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The Journal Gazette

Friday, February 01, 2019 1:00 am


Banks out of touch with shutdown realities

I cannot speak for the people who voted for Rep. Jim Banks, but he must think people in New Haven and Fort Wayne are ignorant and stupid. His comments at a town hall about President Trump not being to blame for the shutdown, no matter what he said, are amazing. Banks must know that in December, on national television, Trump said he would be “proud” to own the shutdown.

I don't know where Banks was, but Congress passed a continuing resolution before Christmas to keep the government open. Trump succumbed to pressure from Ann Coulter, Rush Limbaugh, Sean Hannity and Banks' buddies in the Freedom Caucus. He caused and owns the shutdown that held thousands of government workers hostage and cost billions of dollars.

When Feb. 15 (the next deadline before a possible shutdown) rolls around, I hope Banks will consider the people he represents.

John A. Gigli

Fort Wayne

Christ's teaching clear on treatment of others

Recently, there have been a few letters espousing that God “approves” of a border wall. The basis has been the biblical verse from Nehemiah 2:17. The writers conveniently ignore verses that show God tearing walls down when the citizens failed to heed his word. Sodom and Gomorrah were walled cities destroyed because of their iniquity. Then too, “Joshua fit the battle of Jericho, And the walls come tumbling down.” Some of the depravities listed for these cities can easily be found in the U.S. Couldn't that mean that any walls built here will also suffer God's wrath?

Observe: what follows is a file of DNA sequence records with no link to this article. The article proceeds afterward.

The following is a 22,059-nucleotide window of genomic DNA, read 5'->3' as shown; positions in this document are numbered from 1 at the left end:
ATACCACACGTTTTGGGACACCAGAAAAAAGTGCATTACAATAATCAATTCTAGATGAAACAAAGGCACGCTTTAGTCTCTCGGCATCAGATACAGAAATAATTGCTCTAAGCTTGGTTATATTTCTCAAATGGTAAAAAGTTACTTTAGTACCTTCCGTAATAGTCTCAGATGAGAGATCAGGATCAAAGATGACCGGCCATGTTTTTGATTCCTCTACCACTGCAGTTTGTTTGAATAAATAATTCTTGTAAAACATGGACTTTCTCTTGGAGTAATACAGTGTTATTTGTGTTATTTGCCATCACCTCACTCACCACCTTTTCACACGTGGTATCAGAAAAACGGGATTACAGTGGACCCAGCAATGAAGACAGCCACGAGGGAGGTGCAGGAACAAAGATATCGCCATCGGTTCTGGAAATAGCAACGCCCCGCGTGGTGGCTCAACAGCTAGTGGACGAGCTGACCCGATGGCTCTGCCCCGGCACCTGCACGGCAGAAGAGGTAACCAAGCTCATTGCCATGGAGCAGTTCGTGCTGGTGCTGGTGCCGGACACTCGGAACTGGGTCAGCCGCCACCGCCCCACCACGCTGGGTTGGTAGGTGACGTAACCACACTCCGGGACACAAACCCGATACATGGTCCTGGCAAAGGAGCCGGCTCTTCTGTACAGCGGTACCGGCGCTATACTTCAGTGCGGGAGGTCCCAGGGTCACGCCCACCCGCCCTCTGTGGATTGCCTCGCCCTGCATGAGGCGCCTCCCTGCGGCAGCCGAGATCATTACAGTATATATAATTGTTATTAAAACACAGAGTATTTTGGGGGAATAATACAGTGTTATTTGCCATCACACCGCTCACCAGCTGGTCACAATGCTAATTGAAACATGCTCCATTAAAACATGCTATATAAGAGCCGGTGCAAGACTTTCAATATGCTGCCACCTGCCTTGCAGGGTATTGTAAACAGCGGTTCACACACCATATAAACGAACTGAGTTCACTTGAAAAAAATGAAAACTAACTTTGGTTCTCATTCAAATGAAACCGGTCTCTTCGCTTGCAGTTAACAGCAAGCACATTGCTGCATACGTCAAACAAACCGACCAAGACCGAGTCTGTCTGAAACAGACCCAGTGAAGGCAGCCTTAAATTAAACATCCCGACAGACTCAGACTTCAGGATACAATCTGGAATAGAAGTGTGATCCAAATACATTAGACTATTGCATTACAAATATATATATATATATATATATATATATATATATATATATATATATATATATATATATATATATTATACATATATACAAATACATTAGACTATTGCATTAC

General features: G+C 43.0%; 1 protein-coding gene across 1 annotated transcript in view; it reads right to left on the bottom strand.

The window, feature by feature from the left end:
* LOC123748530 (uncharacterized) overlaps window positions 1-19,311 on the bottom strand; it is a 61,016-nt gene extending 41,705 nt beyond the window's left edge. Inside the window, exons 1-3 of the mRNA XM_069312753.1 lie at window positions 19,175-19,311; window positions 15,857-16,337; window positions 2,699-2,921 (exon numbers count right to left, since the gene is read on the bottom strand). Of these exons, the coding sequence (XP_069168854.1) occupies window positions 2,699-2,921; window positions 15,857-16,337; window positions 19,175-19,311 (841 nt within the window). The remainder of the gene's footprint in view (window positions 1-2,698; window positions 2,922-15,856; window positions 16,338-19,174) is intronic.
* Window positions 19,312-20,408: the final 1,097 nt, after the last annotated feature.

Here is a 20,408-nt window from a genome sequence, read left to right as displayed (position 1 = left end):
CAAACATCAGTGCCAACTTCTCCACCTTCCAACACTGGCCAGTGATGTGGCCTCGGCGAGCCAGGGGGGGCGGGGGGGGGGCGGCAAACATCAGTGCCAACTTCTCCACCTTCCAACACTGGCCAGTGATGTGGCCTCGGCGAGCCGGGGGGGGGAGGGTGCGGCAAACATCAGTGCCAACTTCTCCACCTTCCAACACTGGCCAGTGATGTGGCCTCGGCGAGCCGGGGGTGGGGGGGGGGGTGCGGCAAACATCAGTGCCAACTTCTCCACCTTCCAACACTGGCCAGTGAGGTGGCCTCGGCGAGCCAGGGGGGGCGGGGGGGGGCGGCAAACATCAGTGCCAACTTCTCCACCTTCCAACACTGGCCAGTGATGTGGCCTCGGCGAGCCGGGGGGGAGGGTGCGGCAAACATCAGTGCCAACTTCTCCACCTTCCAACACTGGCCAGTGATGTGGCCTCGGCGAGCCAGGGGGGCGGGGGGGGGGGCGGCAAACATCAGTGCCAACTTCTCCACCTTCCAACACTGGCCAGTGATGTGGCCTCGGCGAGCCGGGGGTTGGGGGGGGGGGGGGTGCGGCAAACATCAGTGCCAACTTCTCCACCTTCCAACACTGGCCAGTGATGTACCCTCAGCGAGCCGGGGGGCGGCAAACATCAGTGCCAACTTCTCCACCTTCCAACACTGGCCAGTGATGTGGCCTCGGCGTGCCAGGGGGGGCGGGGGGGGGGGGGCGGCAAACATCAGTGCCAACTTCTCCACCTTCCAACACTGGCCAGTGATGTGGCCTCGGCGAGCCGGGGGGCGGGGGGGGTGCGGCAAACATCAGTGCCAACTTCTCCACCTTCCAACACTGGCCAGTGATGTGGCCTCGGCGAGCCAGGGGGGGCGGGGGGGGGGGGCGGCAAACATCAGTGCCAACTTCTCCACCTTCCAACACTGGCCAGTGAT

These same people will scoff at the rules listed in Leviticus 19 about burnt offerings, not having tattoos and not wearing clothing made of mixed fabrics while ignoring verses that oppose mistreatment of foreigners: “The foreigner residing among you must be treated as your native-born.”

I find it interesting that people who identify as Christians cannot find validation in the New Testament which is, after all, the book of Jesus Christ. In Galatians 3:28, we are reminded that we are all one in Christ. There is no mention of walling off others; the emphasis is on joining together.

If people want to call themselves Christians, they should be following the words of Christ instead of reverting to Bronze and Iron Age writings. While the books of the Old Testament are valuable, Christians should, first and foremost, follow the second great commandment of Jesus: “Thou shalt love thy neighbor as thyself.”

Patricia G. Stahlhut

Fort Wayne

Trump's mendacity should trouble evangelicals more

I was reading Page 8A in the Jan. 22 Journal Gazette and I was drawn to the article titled “Fact check.”

I wondered why it wasn't on the front page.

It starts with “Misleading false claims reach 8,158” that can be attributed to our president, Donald Trump, in his approximately 760 days in office. A little simple math: This averages a little over 10 falsehoods a day. Why harp on this? I'm glad you asked.

His support from the so-called “evangelicals” has only dropped minimally. I remember a speech he gave at Liberty University when he was quoting the Bible book most churchgoers call “Second Corinthians.” Trump, showing his unfamiliarity, said “Two Corinthians,” which I'd never heard in any church I'd ever attended.

His supporters seem to think he tells only “white lies,” which are to be overlooked and accepted. My Bible has no differentiation on lies and liars; their final destination is hell.

I'm not speaking opinion, so do not direct your anger or defense of his looseness with the truth at me. These are Jesus' words concerning liars. So he is the one to “straighten out.”

Jimmy Fincher

Fort Wayne